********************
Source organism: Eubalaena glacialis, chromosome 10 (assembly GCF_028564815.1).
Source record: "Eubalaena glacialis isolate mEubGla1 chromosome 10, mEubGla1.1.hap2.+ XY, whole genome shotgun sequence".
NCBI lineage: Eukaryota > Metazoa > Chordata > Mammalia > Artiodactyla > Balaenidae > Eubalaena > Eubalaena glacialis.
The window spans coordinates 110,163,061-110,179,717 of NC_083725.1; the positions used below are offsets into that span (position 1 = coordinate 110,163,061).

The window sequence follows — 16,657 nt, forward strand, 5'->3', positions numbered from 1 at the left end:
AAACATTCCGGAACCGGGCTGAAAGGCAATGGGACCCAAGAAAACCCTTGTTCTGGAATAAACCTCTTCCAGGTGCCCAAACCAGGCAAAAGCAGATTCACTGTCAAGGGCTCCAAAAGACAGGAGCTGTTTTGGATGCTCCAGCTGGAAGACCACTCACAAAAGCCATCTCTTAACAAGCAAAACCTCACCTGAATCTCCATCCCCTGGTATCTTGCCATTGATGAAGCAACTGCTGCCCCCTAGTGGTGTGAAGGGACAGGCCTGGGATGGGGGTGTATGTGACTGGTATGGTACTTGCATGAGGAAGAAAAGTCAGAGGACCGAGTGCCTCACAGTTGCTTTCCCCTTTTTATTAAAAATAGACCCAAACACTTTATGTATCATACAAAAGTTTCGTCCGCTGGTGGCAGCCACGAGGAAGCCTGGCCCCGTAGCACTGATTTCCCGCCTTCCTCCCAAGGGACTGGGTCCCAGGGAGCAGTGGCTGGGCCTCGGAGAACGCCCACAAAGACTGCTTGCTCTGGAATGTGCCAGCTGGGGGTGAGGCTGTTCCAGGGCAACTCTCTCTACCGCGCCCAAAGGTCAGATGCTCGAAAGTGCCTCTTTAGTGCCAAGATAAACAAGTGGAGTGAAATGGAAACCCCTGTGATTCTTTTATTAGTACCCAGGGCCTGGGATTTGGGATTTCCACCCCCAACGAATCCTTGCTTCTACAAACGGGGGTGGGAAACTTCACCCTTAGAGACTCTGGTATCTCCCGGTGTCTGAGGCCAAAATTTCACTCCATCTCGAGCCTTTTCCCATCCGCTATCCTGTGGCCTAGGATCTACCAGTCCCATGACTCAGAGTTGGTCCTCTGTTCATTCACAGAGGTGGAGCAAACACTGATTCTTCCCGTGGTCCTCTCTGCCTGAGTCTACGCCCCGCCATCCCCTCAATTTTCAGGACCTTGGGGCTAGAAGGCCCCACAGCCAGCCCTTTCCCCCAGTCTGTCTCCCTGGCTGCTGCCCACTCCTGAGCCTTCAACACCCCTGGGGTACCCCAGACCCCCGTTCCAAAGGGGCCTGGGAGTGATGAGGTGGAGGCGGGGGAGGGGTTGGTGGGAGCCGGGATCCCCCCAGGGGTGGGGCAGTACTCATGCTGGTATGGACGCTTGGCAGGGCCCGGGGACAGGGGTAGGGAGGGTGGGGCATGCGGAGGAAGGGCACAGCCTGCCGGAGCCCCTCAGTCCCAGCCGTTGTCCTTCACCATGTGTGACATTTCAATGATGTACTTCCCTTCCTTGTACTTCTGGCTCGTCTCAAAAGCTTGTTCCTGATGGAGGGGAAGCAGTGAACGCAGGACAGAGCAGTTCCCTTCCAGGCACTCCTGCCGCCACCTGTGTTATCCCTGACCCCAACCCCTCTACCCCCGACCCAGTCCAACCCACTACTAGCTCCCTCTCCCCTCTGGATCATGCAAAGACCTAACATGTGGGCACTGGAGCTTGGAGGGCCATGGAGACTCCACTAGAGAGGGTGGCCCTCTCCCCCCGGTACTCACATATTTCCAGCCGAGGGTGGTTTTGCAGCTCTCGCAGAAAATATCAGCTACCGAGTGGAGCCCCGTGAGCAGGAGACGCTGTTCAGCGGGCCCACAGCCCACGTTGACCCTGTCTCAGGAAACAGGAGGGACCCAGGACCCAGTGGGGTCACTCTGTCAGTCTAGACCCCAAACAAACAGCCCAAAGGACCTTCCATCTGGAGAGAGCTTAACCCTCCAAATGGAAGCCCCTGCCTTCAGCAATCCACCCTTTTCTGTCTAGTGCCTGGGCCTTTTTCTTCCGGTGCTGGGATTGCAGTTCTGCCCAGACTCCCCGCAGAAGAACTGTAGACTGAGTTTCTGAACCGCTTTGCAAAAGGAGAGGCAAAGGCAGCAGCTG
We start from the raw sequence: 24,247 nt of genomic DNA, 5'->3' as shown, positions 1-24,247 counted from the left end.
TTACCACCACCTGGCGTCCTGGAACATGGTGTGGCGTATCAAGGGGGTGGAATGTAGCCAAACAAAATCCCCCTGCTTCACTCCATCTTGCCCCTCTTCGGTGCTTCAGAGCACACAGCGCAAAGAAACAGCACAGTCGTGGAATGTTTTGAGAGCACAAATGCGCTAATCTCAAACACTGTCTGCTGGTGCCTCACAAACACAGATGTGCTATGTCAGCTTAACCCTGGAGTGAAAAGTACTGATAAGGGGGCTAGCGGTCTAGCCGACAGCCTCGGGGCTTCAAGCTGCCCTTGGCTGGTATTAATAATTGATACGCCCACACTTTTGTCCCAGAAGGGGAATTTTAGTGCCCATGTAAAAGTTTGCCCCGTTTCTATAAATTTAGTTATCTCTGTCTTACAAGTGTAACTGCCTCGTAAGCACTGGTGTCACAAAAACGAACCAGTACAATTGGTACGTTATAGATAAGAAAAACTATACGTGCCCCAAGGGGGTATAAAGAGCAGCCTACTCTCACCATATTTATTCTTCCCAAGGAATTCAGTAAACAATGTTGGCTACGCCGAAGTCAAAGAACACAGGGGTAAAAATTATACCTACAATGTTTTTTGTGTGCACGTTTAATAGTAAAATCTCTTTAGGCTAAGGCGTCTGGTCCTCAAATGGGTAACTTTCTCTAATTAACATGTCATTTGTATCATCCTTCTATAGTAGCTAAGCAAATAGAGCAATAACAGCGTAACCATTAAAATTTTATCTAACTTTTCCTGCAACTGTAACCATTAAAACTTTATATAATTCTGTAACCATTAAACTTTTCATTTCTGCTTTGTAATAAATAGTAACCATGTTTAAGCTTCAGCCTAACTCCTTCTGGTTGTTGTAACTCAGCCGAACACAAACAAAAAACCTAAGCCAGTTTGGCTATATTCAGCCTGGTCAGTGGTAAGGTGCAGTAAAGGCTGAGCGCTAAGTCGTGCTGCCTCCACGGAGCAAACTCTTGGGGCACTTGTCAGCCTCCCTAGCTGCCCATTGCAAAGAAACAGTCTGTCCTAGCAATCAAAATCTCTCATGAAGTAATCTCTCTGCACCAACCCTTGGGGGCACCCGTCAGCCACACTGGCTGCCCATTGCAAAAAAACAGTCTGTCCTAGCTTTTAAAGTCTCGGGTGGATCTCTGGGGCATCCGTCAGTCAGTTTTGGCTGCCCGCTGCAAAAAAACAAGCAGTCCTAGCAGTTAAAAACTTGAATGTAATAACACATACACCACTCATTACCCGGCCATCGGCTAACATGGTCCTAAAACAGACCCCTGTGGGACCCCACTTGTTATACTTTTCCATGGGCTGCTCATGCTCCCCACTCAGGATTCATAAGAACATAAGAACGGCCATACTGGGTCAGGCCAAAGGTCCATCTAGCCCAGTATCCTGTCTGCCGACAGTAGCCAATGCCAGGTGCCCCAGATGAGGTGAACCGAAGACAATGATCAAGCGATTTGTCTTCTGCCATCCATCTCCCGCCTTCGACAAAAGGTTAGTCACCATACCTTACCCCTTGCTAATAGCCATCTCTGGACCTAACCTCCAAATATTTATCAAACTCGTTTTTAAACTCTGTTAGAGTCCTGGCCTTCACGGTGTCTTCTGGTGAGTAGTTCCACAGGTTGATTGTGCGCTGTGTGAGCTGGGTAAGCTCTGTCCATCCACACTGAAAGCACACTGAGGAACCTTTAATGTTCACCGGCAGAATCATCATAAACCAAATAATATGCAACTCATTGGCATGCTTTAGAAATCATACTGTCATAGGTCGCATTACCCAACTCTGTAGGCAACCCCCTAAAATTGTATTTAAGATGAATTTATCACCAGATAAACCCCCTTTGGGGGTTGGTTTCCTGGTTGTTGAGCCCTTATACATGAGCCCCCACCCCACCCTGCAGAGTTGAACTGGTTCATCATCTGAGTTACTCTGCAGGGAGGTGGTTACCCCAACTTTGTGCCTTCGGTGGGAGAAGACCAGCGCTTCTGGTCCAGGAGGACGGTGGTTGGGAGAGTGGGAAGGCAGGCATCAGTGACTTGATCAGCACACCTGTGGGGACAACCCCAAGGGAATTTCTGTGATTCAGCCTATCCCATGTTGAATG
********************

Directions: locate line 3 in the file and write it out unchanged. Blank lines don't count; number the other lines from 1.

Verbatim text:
NCBI lineage: Eukaryota > Metazoa > Chordata > Mammalia > Artiodactyla > Balaenidae > Eubalaena > Eubalaena glacialis.